Once upon a time, there was a young Greek girl, named Georgia.Her parents named her Georgia, because they were headed to Savannah to start their business(a Greek bakery), and it was considered good luck to have a child named for where you lived... Her parents were old-school, prudent, hard-working immigrants from Thessalonika(northern Greece--an area filled with mountains)and Athens, where several relatives still live today. Georgia was a cheerleader in school, an actress who I recently learned, wrote poems. She married a bright, charming handsome man who unfortunately drank too much, but who loved her as best he could. Fathered four children with her. One of them was Demetra, a raven-haired petite woman with large eyes and cheekbones that remind one of Gina Lollobrigida . Demetra married a blond man named J. R. and they had two children--Lisa, and Tina. Demetra passed along the wisdom of her mother, Georgia,
"Never marry a man who drinks."
"Never feel bad about yourself, or about your body. Feel beautiful, and you ARE!"
"If someone does a kindness for you, say thank you. Better still, write them a thank you note. If they worked for you, performed a service, or gave you great service, write a note to their boss."
And our Yia-Yia did this, consistently.
Many people wrote her to say how her letter had gotten them a raise, a promotion, or a better job. Her words of praise for other peoples' kindness touched many people's lives, as did her own kindness.Yia-Yia(Greek for Grandmother) was adviser, and mother to ALL Of us.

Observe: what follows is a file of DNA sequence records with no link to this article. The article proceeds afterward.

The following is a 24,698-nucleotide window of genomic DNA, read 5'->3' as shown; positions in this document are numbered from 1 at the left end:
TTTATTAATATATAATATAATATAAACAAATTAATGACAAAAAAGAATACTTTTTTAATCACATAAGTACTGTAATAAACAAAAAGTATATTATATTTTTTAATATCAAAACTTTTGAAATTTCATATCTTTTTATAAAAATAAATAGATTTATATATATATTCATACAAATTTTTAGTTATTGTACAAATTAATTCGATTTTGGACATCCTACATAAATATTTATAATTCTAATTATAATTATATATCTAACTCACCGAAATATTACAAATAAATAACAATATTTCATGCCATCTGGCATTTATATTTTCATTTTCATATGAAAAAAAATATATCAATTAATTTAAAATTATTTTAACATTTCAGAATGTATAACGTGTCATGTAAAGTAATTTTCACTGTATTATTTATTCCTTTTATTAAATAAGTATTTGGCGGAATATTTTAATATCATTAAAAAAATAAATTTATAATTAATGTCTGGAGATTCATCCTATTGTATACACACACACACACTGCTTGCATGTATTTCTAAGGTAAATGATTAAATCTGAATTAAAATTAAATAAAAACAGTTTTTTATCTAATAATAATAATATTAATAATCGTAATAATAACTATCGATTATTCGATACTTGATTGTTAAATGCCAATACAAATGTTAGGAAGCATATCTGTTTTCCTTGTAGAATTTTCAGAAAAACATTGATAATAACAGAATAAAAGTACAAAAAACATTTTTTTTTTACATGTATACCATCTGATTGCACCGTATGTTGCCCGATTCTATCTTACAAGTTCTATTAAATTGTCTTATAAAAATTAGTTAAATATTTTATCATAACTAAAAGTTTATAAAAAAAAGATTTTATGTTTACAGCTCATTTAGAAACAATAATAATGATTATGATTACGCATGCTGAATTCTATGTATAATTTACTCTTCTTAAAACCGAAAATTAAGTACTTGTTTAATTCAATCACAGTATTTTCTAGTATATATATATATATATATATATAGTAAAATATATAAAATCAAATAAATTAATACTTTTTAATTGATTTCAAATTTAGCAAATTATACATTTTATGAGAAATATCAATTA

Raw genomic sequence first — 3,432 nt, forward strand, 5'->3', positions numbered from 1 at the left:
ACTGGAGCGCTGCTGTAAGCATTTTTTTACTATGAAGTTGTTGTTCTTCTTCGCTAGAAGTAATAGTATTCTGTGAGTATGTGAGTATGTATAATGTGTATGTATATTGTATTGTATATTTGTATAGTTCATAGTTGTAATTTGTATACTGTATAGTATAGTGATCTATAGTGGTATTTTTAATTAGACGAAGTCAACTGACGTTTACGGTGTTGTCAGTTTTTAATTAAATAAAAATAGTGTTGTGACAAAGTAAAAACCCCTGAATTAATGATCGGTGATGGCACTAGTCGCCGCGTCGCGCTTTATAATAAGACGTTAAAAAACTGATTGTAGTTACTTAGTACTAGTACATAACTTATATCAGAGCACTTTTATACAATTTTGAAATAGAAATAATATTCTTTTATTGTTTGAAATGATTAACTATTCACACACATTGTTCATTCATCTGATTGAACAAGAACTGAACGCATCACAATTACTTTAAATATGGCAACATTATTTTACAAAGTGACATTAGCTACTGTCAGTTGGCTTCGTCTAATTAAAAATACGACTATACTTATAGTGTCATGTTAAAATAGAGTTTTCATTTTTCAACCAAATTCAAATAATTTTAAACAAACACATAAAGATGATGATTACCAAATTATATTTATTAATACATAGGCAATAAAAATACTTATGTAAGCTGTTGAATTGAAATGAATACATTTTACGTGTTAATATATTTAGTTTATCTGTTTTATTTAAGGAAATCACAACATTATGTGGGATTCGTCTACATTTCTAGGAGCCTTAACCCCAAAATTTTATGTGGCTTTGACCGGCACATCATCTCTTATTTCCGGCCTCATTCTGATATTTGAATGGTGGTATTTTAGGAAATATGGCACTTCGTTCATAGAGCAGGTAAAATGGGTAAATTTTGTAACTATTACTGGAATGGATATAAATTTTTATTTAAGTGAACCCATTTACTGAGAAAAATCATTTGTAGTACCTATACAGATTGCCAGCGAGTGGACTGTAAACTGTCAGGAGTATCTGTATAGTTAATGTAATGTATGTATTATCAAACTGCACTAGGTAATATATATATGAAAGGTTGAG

Demetra has been without her mother, and Tina and I, without our beloved Yia-Yia, for over twenty years now.
The other day, in line at Target, I saw several young men and women, their hands full of cards--one for their Mom, of course, and two others--one for each grandmother. I felt jealous of them. And then, ashamed that I was jealous.
Although I haven't had a grandmother in many years, I was very fortunate to have one for thirty years, and another for even longer.
My parents' character was formed by these women--my mother's stick-to-it-iveness; her edg-y sense of humor, her quick wit; my father's dogged persistence; his ability to hop from one subject to the next with great ease; his curiosity. My Yia-Yia, and Grandma Dorothy, My Theya Helen(my Great Aunt, Yia-Yia's sister, who died only last year--a dynamo of energy, political/philosophical thinking, and supporter of all arts), you are the Mothers I salute.Rest in Peace, dear Mothers.
To all of you, who still have your Mom--revere what you have.